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Proof of vaccine to be required for some non-essential businesses in B.C., officials announce

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Hoping to curb the fourth COVID-19 wave in B.C., proof of vaccination status will be required for some non-essential businesses starting next month, health officials announced Monday.

Premier John Horgan, Dr. Bonnie Henry and Health Minister Adrian Dix made the announcement at a joint news conference.

The vaccine certificates – known as the B.C. vaccine card – will be required at restaurants, fitness centres, casinos, organized indoor events like conferences and weddings, movie theatres, ticketed sporting events and indoor concerts, officials said.

One dose of vaccine will be required to enter those businesses and events as of Sept. 13 and full vaccination will be required by Oct. 24.

"Getting vaccinated is the way forward through the pandemic," Horgan said during the news conference. "There is no reason why those who are anxious to participate in the social and economic life of our community can't take that next step and get that safe, effective vaccine."

The measures introduced Monday are for people attending the events or business. Henry said it's "up to each business " to determine whether employees must be vaccinated.

The rules don't apply to elementary and secondary schools or after-school programs. However they will apply, as relevant, to post-secondary campuses and may include some student housing. More details on that plan will be released Tuesday.

Henry said Monday vaccines have "changed the way" B.C. can deal with pandemic, but there are still waves of cases, particularly in those who are unvaccinated.

B.C.'s seven-day average for new COVID-19 cases reached as low as 35 per day at the beginning of July, but has since climbed back up to 555. Hospitalizations have also been increasing steadily in recent weeks.

"Over the past month, up until last week, people who have not been fully vaccinated account for almost 90 per cent of all of our cases and over 93 per cent of the hospitalizations we've had in this past month," Henry said, adding that the risk of getting COVID-19 is 10 times higher for those who aren't vaccinated.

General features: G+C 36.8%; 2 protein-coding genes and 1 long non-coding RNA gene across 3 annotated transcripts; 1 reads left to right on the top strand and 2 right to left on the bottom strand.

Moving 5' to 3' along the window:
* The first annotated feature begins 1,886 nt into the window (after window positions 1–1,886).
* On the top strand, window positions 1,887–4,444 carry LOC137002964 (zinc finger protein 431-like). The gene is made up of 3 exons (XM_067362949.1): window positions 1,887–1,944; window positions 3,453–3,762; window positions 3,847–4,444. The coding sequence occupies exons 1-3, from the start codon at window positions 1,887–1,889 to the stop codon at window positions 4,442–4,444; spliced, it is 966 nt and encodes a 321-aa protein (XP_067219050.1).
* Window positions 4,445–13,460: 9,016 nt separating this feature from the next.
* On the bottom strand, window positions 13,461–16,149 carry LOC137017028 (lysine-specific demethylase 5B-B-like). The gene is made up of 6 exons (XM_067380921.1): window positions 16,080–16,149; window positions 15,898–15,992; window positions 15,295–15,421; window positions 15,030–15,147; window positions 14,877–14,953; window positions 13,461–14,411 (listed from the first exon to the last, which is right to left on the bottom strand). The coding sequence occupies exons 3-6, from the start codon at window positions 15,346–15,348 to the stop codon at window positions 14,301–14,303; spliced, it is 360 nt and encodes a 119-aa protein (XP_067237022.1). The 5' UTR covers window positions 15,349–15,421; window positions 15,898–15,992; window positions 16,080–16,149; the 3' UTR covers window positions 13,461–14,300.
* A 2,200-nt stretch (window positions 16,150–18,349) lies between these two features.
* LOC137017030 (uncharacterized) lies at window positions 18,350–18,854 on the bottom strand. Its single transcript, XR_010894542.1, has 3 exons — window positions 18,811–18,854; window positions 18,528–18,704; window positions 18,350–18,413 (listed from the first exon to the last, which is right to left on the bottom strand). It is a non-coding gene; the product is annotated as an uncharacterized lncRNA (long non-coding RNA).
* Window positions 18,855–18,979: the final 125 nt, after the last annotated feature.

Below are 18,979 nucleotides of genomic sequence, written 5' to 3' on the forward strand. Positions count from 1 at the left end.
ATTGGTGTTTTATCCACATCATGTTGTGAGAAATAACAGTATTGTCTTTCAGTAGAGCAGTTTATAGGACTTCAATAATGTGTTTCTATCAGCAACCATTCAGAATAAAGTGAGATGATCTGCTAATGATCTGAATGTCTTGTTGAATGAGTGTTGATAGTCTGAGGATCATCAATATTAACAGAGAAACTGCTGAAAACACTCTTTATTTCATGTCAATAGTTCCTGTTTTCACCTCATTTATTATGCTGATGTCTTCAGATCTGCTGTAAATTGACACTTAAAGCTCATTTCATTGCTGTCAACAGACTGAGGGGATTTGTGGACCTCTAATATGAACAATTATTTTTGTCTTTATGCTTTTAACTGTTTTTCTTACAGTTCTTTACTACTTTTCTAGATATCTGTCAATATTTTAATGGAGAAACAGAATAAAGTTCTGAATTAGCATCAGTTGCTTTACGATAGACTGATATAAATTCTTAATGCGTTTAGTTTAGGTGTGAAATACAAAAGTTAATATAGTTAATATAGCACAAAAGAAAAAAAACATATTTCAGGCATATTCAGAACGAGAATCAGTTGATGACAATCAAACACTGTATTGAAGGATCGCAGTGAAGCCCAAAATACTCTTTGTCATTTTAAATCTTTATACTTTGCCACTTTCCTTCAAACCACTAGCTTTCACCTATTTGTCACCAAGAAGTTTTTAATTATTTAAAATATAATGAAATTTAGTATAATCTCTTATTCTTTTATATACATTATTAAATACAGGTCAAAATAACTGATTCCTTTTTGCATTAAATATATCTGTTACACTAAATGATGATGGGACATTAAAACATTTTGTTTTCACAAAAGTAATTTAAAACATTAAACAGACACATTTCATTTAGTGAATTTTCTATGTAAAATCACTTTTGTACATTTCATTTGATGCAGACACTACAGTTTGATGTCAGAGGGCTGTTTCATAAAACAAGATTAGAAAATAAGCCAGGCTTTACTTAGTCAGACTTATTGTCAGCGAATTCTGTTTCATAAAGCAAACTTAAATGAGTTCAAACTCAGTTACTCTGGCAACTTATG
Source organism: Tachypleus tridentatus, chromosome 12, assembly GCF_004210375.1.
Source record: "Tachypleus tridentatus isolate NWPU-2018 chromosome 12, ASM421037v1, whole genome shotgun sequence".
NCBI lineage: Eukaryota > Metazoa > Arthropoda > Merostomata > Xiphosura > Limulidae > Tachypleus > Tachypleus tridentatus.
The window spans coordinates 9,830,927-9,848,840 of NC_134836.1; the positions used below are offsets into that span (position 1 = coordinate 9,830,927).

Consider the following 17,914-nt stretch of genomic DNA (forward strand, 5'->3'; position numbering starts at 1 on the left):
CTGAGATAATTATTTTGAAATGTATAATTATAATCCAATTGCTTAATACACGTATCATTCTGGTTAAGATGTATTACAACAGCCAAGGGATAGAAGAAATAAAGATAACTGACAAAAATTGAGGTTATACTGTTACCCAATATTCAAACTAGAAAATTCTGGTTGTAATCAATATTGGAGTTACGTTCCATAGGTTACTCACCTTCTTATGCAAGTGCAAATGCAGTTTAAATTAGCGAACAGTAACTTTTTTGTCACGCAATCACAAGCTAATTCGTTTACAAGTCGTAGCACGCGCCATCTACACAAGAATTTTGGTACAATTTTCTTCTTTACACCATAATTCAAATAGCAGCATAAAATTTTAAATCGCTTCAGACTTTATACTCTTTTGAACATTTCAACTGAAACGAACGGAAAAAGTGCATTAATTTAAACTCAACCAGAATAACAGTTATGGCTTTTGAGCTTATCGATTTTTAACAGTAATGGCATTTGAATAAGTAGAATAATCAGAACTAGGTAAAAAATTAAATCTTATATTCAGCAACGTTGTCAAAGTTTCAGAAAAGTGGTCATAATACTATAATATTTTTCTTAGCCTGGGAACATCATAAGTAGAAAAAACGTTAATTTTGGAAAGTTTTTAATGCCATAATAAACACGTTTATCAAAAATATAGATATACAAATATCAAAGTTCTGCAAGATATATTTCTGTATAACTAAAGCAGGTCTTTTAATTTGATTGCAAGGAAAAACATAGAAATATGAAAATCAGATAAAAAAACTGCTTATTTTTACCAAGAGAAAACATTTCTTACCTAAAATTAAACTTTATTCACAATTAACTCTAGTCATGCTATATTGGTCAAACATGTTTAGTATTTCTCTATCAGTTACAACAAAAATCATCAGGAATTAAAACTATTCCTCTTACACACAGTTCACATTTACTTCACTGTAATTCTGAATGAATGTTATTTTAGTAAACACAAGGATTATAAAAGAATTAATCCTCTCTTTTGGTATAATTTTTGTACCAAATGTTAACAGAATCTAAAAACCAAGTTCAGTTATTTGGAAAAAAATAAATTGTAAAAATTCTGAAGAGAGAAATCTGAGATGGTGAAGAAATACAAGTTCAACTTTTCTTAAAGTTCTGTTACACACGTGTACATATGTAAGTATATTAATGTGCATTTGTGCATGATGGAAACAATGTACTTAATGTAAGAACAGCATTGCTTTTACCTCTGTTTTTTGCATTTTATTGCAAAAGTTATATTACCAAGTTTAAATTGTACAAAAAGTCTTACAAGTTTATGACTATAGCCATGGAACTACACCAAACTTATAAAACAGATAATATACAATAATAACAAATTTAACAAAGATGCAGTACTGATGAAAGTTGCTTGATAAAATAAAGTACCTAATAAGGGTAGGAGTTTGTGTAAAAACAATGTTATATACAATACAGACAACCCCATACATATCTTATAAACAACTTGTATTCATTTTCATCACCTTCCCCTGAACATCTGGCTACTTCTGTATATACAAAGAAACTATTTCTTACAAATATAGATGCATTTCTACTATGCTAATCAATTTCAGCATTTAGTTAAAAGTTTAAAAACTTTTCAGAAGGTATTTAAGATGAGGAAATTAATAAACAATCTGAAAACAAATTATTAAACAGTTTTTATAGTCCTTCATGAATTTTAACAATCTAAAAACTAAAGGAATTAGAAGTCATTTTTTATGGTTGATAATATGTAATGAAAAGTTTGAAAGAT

"These numbers are a stark reminder to all of us why vaccines matter."

NEW PROGRAM FOR B.C.

In announcing the vaccine card, Horgan warned there "may be bumps along the way" as this is the first time B.C. has implemented a program like this.

"British Columbians need to know this is the first time anything like this has ever been tried," he said.

Henry said putting enforcement in the hands of businesses is similar to how the province asks liquor servers to ask for ID before serving alcohol. There will be support, however, for businesses managing the new requirement, Henry said.

"We're making it as simple as we possibly can to have a confidential way of determining people's immunization status," she said.

"There may be a small group of people who are protesting against this, as they have for other measures, along the way but as it is a provincial health officer order we do have the ability to support businesses with bylaw officers, with environmental health officers."

The card will be available to download on phones and details on how to do so will be released well before Sept. 13, officials said. A secure option will also be provided for those who can't access their proof of vaccination online through a call-in centre. Individuals will need to show their proof of vaccination alongside valid government photo ID.

The measures will remain in place until Jan. 31, 2022, but may be extended.

Henry said the short answer to whether there will be exemptions is "no."

"This is a temporary measure that's getting us through a risky period where we know that people who are unvaccinated are at a greater risk of both contracting and spreading this virus," she said.

"If there are the rare people who have a medical reason why they can't be immunized, these are discretionary events that we are talking about so they will not be able to attend those events through this period of time of high risk."

A negative COVID-19 test also won't exempt a person from the public health order.

Exemptions aren't available for religious reasons but the rules don't apply to places of worship.

Children under 12, who currently aren't eligible for COVID-19 vaccines in B.C., are exempt from the rules as long as they're with an adult who is fully vaccinated.

People travelling from another province or country will be able to share their proof of vaccine. 

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